A couple of weeks ago I was working on the back porch cleaning the last of the kale I had picked from the garden. Suddenly I heard a gobble. I looked up from my kale and down the hill behind the cabin was a big gobbler strutting across the pasture, looking like the perfect Thanksgiving turkey. When they have their feathers spread out like that and their necks bright red, they walk with tiny steps, like a child walking in too big shoes trying to keep them on! It takes a lot of effort to get your body pumped up like they do. To the side of me I could hear a hen making her love call. Not to worry, her turkey man was on his way! I watched him as he headed that way and then things quieted down.
The turkeys that live here have been hanging around the last few weeks. We were so glad to see them; we had been worried after the drought and they seemed to be late in returning from wherever it is they go. We had only seen one hen and a bobcat got her right behind the cabin. There have now been about 18 hens around and we’ve seen 3 gobblers. One of the gobblers is gigantic.
Yesterday I saw a lone hen at the water trough. They will separate when they are getting ready to nest. I hope she is wise in the way of the animal world and able to avoid the fate of her sister turkey hen.
This morning I had been awakened by a hen loudly calling for a mate. Then I heard a loud noise that sounded like someone was banging on the metal roof! I looked but could not see anything.
Well, a little bit after the handsome turkey man I had seen earlier headed toward his lady friend, I was walking out to hang something on the clothesline. I heard the same big bang that I had heard that morning. It was loud and sounded just like someone beating a hammer on a piece of tin. It was behind me. I turned around back toward where the gobbler had been headed earlier.
There were two gobblers and they were fighting for the hen! They had their wings spread wide and jumped into the air and banged their chests together. This was making the loud noise I had heard. I couldn't believe such a noise coming from the chests of birds, but there it was, right in front of me! They did this for a few times and then took off away from me. One went one way in the direction the hen had been calling from and the other went the opposite direction, hoping, I’m sure, to find another lady love.
This weekend we saw a baby hognose snake in the driveway. (The photo is of a big hognose we saw on the road last year.) Rickie really wanted to put him in a box and study him for a few days. I was less than enthusiastic, although I don’t have a big fear of snakes, I just don’t like to be surprised by them and I respect poisonous ones. The hognose isn’t poisonous. But I could picture him escaping and living in the cabin with me. Rickie decided against catching him. The snake slithered off toward the pumphouse, where I am sure he will get big and scare the bejeebers out of me one day.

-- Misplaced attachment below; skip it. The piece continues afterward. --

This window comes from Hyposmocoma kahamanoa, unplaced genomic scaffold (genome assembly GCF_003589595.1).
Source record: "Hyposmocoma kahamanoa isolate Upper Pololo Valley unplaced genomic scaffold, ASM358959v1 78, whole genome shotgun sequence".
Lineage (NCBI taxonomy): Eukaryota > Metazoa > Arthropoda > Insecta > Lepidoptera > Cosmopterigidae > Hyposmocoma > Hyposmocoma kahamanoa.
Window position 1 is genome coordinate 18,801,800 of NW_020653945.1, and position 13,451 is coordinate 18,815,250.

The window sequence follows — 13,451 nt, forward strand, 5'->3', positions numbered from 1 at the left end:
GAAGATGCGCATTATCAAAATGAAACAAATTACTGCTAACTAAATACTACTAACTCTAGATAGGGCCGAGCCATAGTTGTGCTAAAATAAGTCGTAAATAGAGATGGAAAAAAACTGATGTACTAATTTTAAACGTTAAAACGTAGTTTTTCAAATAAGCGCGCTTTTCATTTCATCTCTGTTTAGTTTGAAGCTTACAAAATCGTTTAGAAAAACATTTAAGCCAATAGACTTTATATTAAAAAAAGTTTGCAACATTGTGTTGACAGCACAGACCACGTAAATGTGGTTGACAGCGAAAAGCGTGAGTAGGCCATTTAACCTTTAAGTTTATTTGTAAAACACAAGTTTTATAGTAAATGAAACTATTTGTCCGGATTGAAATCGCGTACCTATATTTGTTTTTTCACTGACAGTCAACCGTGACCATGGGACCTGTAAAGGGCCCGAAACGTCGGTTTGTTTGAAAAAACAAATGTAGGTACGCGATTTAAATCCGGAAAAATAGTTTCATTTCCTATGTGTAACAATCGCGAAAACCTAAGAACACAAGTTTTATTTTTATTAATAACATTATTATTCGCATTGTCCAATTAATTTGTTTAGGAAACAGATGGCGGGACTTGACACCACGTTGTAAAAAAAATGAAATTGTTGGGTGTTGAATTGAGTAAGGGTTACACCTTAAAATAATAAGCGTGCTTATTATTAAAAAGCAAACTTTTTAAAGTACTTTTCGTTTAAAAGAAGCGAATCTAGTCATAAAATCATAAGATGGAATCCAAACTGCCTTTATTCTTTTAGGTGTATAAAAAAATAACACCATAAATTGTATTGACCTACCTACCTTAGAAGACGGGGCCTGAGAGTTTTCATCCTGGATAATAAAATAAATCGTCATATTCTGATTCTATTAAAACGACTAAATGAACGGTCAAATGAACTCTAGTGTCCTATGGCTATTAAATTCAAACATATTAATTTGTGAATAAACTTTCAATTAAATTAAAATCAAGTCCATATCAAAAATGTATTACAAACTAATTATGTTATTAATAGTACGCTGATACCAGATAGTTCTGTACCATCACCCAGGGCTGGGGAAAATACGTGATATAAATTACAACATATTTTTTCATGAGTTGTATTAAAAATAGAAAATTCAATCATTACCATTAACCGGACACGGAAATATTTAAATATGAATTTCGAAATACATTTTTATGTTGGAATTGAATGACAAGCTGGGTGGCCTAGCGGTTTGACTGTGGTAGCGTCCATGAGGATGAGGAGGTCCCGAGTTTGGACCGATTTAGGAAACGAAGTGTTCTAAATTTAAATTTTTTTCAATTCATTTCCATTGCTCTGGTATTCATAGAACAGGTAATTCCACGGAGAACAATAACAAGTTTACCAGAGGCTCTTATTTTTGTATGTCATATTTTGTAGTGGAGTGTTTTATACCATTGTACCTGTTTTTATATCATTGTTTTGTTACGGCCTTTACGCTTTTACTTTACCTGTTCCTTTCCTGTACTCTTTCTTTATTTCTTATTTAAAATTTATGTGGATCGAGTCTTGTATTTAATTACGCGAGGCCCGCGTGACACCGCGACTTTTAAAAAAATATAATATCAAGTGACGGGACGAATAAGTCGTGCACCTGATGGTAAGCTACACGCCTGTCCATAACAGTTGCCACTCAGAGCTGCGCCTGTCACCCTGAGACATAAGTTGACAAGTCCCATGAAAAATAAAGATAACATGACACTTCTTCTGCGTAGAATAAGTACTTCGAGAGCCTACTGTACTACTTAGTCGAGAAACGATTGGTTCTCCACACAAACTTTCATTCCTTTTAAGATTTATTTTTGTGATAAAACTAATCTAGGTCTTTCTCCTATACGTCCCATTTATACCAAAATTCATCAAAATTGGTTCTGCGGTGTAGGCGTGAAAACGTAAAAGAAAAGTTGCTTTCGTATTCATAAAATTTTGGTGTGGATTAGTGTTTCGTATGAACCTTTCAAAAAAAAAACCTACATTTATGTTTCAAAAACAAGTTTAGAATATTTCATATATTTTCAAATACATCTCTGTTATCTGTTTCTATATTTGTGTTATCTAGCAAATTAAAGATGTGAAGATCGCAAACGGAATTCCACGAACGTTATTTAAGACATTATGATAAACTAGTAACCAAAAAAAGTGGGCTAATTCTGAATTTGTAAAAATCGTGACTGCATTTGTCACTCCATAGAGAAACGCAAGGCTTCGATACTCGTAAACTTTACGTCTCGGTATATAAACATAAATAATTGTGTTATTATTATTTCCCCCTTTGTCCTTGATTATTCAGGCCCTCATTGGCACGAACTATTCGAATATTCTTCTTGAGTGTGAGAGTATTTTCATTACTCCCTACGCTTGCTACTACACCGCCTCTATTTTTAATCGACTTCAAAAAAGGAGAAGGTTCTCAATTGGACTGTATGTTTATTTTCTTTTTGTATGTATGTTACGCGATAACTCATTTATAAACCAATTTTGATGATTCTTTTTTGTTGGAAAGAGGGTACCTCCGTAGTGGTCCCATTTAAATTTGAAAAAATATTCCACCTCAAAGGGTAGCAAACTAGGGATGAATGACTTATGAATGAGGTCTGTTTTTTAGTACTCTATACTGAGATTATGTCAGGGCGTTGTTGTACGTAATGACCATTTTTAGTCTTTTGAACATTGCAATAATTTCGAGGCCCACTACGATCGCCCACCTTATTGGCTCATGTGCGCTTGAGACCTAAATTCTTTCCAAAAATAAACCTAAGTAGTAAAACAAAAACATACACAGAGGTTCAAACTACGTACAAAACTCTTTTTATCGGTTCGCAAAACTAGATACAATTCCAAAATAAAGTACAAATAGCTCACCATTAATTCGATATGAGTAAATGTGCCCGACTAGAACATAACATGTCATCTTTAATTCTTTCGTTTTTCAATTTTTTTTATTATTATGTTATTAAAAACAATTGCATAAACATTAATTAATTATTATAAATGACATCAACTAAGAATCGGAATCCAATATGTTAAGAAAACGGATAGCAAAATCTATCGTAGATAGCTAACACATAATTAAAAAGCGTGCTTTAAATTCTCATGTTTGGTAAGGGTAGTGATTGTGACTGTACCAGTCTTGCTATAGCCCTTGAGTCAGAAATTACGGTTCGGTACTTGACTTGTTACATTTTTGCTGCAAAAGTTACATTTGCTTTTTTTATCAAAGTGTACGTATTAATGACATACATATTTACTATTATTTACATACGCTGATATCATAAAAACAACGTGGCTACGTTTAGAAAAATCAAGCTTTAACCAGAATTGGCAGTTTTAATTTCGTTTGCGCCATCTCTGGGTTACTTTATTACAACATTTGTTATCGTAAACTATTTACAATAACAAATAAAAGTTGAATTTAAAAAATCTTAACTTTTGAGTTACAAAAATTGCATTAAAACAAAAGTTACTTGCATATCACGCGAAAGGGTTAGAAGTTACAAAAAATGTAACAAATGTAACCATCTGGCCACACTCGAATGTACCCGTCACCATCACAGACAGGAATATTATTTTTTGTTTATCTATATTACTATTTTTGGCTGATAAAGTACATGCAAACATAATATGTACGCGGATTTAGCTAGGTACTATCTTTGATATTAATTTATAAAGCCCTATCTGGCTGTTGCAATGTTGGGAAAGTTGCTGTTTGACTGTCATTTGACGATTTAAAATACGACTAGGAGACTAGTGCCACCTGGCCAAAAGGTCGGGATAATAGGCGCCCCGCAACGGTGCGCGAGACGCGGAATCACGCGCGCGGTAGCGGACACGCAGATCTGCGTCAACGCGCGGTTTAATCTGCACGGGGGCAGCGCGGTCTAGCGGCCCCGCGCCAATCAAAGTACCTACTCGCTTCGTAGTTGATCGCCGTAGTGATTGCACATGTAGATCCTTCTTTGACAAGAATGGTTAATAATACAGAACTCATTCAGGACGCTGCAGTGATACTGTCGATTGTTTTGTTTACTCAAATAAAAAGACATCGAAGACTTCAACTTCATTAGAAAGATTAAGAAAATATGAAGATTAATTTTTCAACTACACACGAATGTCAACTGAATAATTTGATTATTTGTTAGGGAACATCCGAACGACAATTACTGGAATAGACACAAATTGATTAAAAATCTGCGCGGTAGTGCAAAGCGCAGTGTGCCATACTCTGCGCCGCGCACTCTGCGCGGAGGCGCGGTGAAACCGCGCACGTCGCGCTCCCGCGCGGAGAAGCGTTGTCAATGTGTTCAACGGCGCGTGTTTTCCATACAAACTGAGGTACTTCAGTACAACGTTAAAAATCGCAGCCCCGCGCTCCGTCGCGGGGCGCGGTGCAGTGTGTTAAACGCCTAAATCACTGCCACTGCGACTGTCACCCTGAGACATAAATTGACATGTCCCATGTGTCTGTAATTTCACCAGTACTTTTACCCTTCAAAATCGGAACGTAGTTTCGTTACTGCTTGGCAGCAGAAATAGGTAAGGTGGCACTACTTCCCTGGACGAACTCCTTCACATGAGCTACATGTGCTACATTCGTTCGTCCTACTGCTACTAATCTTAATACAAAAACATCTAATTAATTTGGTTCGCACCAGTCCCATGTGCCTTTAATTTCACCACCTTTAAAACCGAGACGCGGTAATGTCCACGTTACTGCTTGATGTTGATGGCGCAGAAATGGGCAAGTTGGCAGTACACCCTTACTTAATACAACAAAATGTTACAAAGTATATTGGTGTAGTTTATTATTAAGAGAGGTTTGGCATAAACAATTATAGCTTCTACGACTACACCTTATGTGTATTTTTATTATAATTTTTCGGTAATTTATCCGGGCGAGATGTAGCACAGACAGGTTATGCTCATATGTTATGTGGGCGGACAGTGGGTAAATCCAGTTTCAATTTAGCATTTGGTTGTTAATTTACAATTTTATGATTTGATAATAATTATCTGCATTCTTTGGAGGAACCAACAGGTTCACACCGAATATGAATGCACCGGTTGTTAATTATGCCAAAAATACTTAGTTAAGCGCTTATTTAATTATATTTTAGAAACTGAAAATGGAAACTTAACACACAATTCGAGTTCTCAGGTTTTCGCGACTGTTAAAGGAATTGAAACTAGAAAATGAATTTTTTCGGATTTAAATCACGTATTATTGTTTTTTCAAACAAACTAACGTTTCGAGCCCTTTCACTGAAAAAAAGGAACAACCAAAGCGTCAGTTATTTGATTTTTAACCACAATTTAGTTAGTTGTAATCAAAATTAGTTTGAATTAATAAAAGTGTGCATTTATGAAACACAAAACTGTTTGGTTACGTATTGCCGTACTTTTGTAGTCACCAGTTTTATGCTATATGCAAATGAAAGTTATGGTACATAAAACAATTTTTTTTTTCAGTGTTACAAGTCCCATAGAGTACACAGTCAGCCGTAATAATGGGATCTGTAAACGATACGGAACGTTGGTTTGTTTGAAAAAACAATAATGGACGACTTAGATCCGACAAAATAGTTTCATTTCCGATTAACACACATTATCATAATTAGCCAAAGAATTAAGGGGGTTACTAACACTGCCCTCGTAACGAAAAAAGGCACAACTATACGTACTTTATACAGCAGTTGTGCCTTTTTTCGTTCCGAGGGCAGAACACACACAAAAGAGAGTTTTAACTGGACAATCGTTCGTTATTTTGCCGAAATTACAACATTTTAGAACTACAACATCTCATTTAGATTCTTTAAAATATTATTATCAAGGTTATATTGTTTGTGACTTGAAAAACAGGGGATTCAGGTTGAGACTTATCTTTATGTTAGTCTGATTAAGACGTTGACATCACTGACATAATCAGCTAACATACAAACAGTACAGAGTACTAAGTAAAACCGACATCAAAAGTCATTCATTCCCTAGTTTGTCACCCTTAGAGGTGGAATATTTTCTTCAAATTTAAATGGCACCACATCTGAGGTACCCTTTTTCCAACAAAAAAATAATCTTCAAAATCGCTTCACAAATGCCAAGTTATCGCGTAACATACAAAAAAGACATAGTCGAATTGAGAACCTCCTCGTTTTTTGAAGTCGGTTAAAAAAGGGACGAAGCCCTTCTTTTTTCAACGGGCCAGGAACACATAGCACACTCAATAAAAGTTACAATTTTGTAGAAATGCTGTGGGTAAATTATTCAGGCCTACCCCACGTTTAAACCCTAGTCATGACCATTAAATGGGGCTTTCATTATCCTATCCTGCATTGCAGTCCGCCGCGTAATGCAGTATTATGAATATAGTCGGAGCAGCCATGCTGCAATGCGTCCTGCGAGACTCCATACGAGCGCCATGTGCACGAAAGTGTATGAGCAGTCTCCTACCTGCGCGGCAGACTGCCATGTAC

I found some animal scat on the cliff a couple of weeks ago. It was full of deer hair. (Photo was taken at the top of the cliff back in the winter.) I had seen some hair scattered back by the turkey feeder. The scat was large and I think, although I can't be sure, that it was left by a mountain lion. We have them in the area. A deer was killed across the street from us last year by one, and another deer killed right down the street in my neighbor's yard one night. It is mostly rock back there so I couldn't find any tracks but I'm going to be keeping my eyes open!
A neighbor told me this week that they had seen two badgers (or the same one twice) during hunting season. We have never seen any. But we do have a lot of dens in the ground all over the place. Foxes live in them and we do often have foxes that visit us at the water trough at night looking for the food scraps we put out. So I assume there could be badgers living in some of them. I don't really want to run into one! Maybe they won't want to run into me either, so we will both be safe.
Living out here on the land between civilized subdivided America and the big empty wild west puts us in contact with many wild things. Some peaceful and some not so much. At times it can scare you but you can't be scared by the way it is if you want to experience the good life you can live here.
"I have been studying the traits and dispositions of the "lower animals" (so called) and contrasting them with the traits and dispositions of man. I find the result humiliating to me." Mark Twain
"Wild animals would not stay in a country where there were so many people. Pa did not like to stay either. He liked a country where the wild animals lived without being afraid. " Laura Ingalls Wilder